Trump’s Steel Tariffs Have Hit Smaller and Poorer Countries the Hardest



Chad P. Bown, Euijin Jung and Eva (Yiwen) Zhang | Peterson Institute for International Economics

President Donald Trump’s steel tariffs hit almost all US trading partners large and small with the same penalty: a 25 percent duty on imported steel. The main victims included China, Canada, Mexico, and the European Union—all of which then retaliated as part of Trump’s trade war. But a little-noticed and little-appreciated aspect of these particular tariffs is that they also hurt smaller and poorer steel-producing countries—and inflicted pain on them disproportionately.

The disparity of impact highlights two disturbing developments. First, Trump’s rationale for acting against major trading partners like China has been to protect US national security. But importing steel from smaller producers in Bangladesh, Guatemala, or Peru could not possibly be considered a national security threat. Thus, Trump is hitting these more vulnerable countries with no stated policy goal.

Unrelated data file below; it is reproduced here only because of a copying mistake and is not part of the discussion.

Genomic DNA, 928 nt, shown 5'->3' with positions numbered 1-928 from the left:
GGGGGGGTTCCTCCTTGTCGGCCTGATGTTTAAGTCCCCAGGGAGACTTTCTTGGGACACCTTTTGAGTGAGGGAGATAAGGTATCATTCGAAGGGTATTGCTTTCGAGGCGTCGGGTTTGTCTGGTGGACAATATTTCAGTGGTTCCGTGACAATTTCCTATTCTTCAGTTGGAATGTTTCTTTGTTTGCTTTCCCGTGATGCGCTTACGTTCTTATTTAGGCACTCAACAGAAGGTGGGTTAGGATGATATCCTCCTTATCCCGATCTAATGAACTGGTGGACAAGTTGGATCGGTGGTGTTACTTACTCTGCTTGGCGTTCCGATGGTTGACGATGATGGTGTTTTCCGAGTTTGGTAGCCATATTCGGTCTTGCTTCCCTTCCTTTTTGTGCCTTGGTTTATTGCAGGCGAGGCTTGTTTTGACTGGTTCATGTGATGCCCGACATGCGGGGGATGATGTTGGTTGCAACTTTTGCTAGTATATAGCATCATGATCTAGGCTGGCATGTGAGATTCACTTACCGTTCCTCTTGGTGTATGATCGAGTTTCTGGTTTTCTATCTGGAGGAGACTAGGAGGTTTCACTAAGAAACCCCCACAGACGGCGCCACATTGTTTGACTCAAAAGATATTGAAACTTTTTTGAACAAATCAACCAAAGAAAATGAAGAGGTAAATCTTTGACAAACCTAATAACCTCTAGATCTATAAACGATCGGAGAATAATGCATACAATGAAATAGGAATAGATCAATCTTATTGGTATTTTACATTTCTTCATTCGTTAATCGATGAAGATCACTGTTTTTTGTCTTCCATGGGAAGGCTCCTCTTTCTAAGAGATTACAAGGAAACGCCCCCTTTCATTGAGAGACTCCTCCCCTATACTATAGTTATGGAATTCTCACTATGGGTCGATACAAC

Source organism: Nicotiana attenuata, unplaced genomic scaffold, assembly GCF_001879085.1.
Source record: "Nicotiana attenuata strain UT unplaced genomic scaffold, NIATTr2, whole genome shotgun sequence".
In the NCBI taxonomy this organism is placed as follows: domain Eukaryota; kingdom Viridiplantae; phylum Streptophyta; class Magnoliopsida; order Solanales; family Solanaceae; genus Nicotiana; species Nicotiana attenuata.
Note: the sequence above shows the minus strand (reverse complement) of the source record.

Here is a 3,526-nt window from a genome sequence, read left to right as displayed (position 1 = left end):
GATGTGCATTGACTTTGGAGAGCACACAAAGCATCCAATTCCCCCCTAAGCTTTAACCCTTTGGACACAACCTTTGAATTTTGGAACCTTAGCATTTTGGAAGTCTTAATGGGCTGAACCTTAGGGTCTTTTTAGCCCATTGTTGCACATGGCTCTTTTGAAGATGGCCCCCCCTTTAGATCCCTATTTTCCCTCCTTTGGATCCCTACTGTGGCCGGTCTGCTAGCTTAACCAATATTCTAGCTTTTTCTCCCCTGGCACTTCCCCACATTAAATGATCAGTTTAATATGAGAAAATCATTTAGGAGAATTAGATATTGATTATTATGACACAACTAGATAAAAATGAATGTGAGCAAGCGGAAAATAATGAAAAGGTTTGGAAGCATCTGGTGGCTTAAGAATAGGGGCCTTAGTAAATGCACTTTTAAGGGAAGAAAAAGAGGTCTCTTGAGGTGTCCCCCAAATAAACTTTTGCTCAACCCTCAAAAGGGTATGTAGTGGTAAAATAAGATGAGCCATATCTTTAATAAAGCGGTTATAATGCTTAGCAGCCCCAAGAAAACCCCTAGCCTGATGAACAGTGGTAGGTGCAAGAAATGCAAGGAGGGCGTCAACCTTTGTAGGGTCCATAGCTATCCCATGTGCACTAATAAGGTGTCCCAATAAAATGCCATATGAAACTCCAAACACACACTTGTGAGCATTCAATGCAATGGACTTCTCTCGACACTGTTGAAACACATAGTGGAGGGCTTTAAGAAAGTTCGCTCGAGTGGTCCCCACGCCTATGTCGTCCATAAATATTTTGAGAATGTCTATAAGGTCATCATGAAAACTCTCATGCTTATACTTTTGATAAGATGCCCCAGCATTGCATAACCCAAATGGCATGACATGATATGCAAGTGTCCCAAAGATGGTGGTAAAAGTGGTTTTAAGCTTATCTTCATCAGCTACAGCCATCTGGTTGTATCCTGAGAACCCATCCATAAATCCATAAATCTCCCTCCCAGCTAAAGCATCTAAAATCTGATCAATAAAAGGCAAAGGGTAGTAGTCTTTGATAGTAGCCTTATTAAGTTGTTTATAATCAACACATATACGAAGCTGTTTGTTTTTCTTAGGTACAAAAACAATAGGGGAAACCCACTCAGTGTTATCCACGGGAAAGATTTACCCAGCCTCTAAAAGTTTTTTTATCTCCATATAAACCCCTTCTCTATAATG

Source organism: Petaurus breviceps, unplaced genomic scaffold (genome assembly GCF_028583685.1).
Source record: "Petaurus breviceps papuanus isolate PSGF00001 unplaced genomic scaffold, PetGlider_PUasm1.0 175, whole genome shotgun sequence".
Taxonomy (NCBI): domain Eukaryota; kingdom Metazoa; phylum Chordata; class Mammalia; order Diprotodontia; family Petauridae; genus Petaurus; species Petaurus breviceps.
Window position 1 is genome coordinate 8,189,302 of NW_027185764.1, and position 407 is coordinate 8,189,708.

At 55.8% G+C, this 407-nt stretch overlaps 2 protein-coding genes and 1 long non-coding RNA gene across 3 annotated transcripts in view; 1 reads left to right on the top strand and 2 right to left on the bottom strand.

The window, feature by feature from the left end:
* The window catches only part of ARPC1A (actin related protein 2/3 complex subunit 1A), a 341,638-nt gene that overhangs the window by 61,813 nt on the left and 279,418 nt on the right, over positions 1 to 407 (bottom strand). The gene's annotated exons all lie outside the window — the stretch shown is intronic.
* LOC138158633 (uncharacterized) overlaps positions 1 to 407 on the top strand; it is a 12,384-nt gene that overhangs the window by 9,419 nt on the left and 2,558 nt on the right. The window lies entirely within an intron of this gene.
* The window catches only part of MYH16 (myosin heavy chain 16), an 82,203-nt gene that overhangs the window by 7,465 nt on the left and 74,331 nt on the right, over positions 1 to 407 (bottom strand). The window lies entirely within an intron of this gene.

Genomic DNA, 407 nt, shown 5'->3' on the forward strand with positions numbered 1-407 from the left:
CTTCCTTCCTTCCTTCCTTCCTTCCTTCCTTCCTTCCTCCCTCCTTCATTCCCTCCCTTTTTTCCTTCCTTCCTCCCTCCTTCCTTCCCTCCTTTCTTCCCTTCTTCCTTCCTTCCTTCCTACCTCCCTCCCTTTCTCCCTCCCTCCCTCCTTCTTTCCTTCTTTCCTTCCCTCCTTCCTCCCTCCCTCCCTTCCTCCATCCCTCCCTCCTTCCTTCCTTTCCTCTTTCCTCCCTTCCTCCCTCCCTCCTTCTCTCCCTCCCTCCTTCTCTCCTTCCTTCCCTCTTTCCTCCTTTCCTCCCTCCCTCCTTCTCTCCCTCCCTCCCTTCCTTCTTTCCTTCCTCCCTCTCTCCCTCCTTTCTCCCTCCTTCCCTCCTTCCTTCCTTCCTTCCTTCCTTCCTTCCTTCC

Second, Trump’s actions once again violate norms that the United States helped establish at the World Trade Organization. WTO members had explicitly committed themselves to shield vulnerable, innocent bystanders from the fallout of protectionist actions. Trump’s tariffs on the poor are yet another such commitment discarded by his version of America First—this one receiving little fanfare because of the identity of the affected countries.

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